by Alessandro Ludovico
The dissolution of the ‘identity’ as we used to know it (before the networks) has led to an ongoing fragmented and fast evolution. In the networked era identities can be formed by extremely varied and juxtaposed layers of the enriched self. This process derives from the constant mediation that internet applies to every identity through multiple platforms and standards such as the popular web 2.0 ones. This leads to multiple partial representations of the self in a multilayered form. What happens is that out of the ordinary physical life, our mind has already started to think in this terms.
We feel our identity not anymore as an indivisible whole, but as composed of different pieces that are deeply and reciprocally influenced by our online experience. Aesthetically wise these juxtaposed layers have different shades of transparency and they are redundant, hosting similar scattered bits of personal content. And the transparency of the self seems to be reflected in different cultural fields. Mainly aesthetically as in the pervading use of glass in public architecture or in the transparency textures of fancy dresses, or functionally in the continuous recording of every electronic move we do. We are then (voluntary and involuntary) coding new parts of our informational body. That’s why real persons can be undistinguishable from the character they should assume on an online platform. The avatar, for example, has evolved from an iconic pixelated representation of the self into only one of the many virtual layers on which we stratify our public presence. Online identities can be typified in a sort of “species” taxonomy. It’d be summarized as: the real person, a real person assuming a famous character and playing as him/her, a real person creating and playing a plausible fictitious character, and finally a computer generated and self-sufficient character. Cheating in an online profile is as common as the projection of a desire or an emotion on a networked environment, and in the end conscious and unconscious emotions are actively building the enriched self.
The emotion of triggering off a new or re-enabling an old human relationship, for example, is one of the most precious goods that social network platforms sell to customers. In a certain sense, it can be pushed to the extreme, as Ramsay Stirling does in his “Internet delivers people”, with user identities being analyzed as the final goods traded on the net. But it’s not only about emotions and meeting of individualities. It’s also about the intertwining of the different relationships that starts to move on the matrix where the loosely attached piece of the self move onto. The hundreds of Facebook “friends”, coupled with the offline ones, and the others scattered on the other different platforms are writing a sort of automatic narrative that can always be dreamed as “fatally wonderful” at some random point. In this sense “The Big Plot” by Paolo Cirio is a multifaceted plot that after creating the intertwining paths between its four protagonists let user create other characters that would interact with them in a quite engaging and complex narrative. This narrative involves the so-called “alternate reality game”, then actively implementing a part of it in real life as well. This “recombinant fiction” results then quite close to our multi-mediated and multi-dimensional self of the everyday. This injection of reality into the screen-based relationships is then definitely balancing the fictitiousness of programmable illuminated pixels with the flesh of reality. This definitely adds a stable character of fluctuation to the self, that varies continuously and in multiple forms the individual position in the contemporary mediated social landscape.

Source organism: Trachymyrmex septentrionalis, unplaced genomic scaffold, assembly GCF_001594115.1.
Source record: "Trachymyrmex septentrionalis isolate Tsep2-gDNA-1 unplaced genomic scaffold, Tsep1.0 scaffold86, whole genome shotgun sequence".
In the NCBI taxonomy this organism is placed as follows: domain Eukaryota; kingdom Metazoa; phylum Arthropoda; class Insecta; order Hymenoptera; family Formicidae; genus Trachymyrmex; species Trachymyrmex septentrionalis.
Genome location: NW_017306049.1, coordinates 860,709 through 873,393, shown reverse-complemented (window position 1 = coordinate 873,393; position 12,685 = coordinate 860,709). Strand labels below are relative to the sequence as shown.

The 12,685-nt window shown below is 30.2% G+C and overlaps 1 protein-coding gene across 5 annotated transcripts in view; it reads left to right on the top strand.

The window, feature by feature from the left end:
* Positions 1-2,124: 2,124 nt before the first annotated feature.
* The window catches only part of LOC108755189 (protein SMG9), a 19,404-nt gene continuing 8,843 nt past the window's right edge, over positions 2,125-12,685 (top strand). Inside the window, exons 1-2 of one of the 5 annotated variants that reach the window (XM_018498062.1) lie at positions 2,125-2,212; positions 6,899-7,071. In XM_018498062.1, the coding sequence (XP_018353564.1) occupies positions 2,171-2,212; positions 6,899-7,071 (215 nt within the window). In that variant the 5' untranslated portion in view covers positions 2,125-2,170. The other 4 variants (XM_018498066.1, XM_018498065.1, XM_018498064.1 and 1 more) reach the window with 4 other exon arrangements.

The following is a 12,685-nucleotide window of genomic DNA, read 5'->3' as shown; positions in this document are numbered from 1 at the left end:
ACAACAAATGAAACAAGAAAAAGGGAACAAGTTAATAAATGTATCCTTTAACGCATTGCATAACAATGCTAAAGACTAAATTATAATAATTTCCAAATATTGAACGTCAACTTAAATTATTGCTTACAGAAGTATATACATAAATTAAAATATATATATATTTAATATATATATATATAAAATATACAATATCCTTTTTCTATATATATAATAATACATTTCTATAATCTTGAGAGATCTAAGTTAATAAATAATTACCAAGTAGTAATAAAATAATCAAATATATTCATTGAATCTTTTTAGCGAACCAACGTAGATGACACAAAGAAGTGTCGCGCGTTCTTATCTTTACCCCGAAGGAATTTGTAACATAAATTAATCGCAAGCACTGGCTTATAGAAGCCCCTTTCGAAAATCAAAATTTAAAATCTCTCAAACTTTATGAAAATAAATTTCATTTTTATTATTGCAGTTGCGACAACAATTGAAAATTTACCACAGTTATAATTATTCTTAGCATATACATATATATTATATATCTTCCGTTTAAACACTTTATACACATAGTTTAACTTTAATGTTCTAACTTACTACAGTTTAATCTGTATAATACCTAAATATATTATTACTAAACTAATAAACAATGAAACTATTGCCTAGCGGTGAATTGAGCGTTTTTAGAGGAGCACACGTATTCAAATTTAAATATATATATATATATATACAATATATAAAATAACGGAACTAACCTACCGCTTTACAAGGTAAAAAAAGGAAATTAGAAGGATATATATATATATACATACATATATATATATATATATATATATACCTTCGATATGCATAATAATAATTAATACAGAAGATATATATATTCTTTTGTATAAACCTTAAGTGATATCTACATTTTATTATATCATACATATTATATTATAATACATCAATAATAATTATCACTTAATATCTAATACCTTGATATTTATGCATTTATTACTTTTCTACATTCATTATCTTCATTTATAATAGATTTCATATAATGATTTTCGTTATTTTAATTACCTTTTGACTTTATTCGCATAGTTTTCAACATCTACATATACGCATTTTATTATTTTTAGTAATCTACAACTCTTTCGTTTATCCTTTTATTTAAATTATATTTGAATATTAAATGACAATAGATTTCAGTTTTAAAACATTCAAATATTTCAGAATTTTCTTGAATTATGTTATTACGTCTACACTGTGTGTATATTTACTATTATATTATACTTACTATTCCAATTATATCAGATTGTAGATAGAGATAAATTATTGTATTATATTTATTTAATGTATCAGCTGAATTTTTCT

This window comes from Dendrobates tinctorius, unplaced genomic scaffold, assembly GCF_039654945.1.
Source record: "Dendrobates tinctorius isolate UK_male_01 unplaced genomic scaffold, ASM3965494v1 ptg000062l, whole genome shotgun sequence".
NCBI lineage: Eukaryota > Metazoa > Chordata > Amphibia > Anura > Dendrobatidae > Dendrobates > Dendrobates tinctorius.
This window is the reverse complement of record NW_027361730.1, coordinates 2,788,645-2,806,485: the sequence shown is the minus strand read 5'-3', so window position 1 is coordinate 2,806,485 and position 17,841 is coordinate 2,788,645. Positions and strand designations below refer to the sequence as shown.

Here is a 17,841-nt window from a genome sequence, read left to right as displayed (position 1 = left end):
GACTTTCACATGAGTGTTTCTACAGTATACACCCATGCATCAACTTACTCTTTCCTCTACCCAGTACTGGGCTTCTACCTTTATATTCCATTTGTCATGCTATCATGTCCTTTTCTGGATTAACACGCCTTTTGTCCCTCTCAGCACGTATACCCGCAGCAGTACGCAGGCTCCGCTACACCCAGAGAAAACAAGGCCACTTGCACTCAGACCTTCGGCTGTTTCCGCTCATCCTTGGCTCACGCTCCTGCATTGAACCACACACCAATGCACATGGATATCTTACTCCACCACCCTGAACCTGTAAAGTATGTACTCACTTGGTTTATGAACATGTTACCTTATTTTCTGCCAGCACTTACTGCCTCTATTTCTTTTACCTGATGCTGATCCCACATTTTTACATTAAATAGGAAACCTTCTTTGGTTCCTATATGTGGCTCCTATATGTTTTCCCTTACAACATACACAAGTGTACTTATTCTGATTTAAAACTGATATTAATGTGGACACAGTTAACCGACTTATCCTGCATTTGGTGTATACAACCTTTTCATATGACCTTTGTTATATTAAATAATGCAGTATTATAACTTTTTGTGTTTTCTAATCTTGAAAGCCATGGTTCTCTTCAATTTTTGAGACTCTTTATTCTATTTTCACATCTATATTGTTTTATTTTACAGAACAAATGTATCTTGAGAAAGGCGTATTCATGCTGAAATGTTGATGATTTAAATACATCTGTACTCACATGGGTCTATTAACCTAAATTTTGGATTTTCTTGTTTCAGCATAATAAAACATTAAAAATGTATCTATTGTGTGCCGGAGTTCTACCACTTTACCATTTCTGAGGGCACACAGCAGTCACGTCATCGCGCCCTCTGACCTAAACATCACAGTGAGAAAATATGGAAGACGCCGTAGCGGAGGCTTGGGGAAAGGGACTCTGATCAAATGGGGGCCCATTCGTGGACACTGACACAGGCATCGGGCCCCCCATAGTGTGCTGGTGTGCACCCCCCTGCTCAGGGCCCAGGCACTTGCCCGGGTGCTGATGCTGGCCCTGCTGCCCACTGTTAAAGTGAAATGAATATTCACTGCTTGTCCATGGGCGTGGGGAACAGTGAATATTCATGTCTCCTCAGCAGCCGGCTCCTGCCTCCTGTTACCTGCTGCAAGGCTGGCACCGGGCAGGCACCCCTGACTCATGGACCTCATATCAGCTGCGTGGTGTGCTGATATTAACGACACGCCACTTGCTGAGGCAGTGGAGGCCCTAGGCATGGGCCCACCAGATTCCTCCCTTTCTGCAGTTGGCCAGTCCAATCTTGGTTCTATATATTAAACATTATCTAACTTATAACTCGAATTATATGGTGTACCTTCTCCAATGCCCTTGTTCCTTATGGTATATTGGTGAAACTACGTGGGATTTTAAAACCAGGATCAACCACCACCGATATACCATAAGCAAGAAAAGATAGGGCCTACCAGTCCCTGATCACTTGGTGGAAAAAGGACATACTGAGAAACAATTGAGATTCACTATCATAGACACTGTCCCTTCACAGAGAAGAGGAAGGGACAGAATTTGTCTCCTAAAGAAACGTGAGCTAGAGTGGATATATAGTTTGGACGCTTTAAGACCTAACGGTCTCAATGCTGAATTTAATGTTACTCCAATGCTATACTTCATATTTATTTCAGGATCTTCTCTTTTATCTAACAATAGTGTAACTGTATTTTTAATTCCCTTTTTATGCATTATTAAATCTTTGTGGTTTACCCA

Alessandro Ludovico is a media critic and chief editor of the Neural magazine from 1993. He is the author of several essays on digital culture, and he co-edited the ‘Mag.Net Reader’ book series. He’s one of the founding contributors of the Nettime community, one of the founders of the Mag.Net (Electronic Cultural Publishers) organization. He teaches at the Academy of Art in Carrara and is a research fellow at the Willem de Kooning Academy . He also served as an advisor for the Documenta 12’s Magazine Project. With Ubermorgen and P.Cirio he developed ‘Google Will Eat Itself’ (Honorary Mention Prix Ars Electronica 2005, Rhizome Commission 2005, nomination Prix Transmediale 2006) and ‘Amazon Noir’ (1st prize Stuttgarter Filmwinter 2007, Honorary Mention Share Prize 2007, 2nd prize Transmediale08) art projects.